Tuesday 21 March 2023

Getting the best defence


The Guardian carries a profile of David Pannick KC, the high-flying and extremely expensive barrister engaged by Boris Johnson to support his attempts to prevent him from being found guilty of a contempt of parliament and being sanctioned in consequence. Like any good lawyer, he’s obviously set out to do the best for his client, giving him the best defence possible, although (also like any good lawyer) he’s probably well aware that the object he’s been given to polish isn’t exactly high in carats. But looking for potential loopholes, failures in procedures, possible infractions of natural justice (even if parliamentary rules mean that parliamentary processes cannot be challenged on such a basis) is all part of the job. After all, it’s allegedly a principle of British law that any defendant is entitled to the best defence possible (although the practice differs from the principle in that the best defence is only ever going to be available to those with enough money to pay for it).

Best defence possible - unless, of course, the defendants are asylum-seekers or migrants, in which case any lawyer following what looks in principle to be a remarkably similar course of action in order to give his or her clients the best chance of success would be dismissed and condemned by Johnson and his supporters as a ‘lefty lawyer’ seeking to obstruct the processes of government. There is another key difference as well, of course. Much of the work done by immigration lawyers is done wholly or partly on a pro bono basis in support of desperate people, but, as the Guardian notes, “Pannick is not known for doing much pro bono work but rather for his extremely high legal fees. The peer is known to charge approximately £5,000 an hour for his services.” But then, in Borisworld, that strange place inhabited by the man himself and a significant number of other post-truth Tories, the idea of doing something for nothing is probably enough in itself to put someone beyond the pale. Oh, and there’s another difference: in Johnson’s case, it isn’t even the client who’s paying the bills – it’s all coming out of government funds. Our collective generosity to a man who has done so much damage to all of us apparently knows few bounds.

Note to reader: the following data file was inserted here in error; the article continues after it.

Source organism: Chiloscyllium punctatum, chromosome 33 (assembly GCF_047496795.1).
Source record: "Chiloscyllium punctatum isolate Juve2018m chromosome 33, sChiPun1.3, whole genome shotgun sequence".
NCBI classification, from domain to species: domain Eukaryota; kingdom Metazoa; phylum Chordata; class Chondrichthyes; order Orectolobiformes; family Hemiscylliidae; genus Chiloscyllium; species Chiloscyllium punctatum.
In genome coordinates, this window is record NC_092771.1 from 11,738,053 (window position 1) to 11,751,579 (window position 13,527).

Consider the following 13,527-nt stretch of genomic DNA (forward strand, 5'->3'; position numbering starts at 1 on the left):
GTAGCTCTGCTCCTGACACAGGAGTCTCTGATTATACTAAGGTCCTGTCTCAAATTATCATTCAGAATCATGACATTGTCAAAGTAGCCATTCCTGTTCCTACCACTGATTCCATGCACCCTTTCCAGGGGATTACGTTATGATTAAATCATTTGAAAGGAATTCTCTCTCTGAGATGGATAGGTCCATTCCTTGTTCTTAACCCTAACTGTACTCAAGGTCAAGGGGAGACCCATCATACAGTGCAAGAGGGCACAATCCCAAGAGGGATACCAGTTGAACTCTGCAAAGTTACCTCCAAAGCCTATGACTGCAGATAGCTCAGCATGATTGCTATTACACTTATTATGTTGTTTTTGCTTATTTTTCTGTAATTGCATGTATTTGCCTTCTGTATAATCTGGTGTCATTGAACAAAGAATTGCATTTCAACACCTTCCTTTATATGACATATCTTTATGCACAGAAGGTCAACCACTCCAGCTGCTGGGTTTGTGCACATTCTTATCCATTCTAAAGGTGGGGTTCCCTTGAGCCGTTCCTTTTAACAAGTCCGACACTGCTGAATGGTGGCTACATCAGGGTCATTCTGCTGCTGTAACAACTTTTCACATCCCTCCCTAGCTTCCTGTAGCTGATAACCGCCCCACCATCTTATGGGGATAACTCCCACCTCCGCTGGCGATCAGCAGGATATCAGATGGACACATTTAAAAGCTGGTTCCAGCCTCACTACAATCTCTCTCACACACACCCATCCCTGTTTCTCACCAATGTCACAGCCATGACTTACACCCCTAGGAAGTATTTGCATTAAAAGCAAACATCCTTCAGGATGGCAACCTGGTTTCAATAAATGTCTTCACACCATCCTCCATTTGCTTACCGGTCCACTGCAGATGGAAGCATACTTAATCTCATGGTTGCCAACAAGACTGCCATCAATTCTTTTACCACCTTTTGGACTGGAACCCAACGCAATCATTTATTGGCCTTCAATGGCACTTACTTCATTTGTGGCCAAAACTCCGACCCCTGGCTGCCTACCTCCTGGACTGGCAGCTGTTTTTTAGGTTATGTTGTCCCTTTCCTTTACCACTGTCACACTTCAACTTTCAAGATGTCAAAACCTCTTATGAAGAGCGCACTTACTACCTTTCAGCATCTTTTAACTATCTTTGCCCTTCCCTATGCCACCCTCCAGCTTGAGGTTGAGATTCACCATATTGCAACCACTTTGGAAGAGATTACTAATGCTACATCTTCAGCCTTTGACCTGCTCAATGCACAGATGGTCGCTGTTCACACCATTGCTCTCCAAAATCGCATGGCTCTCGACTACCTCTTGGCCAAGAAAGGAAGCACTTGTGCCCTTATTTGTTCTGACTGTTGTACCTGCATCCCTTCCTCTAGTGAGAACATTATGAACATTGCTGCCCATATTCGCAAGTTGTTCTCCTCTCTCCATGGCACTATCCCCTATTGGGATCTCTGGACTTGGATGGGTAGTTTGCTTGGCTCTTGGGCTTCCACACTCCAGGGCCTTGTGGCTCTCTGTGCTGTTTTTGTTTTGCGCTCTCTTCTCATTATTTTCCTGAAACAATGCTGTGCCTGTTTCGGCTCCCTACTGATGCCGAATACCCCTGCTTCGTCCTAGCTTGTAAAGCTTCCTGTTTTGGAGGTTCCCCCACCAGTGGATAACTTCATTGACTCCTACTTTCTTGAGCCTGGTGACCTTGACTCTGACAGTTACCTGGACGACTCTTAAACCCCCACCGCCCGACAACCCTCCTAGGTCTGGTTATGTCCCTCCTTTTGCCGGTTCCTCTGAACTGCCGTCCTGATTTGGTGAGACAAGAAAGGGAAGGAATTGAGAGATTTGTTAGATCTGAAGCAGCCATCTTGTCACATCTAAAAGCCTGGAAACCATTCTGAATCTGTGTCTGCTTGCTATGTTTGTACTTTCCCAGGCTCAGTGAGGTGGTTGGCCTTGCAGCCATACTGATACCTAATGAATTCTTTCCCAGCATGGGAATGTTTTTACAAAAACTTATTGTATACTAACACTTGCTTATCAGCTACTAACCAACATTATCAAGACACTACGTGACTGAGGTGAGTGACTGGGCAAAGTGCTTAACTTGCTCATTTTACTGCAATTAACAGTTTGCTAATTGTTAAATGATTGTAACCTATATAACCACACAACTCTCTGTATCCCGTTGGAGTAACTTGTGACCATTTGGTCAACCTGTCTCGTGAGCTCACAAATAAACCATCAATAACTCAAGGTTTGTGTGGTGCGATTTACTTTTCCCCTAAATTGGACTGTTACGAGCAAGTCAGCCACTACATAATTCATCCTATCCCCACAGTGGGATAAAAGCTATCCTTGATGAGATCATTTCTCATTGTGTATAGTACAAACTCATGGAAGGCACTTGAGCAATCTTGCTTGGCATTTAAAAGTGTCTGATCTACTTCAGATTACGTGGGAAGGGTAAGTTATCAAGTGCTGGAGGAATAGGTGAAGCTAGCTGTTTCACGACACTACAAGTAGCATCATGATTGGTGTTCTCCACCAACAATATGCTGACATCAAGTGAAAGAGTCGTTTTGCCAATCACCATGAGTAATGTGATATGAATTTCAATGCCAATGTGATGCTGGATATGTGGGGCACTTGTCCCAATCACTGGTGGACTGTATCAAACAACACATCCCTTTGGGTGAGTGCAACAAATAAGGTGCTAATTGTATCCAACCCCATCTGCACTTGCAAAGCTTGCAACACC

1 comment:

dafis said...

I know that it goes against the grain for you John but in this case allowing the "law of the lynch mob"just 5 minutes would help clear the air for a lot of us.

I fear that this barrister's cartwheeling and tugging at obscure bits of law combined with the lack of morality among a large number of M.P's will contrive to get Fatso off the hook.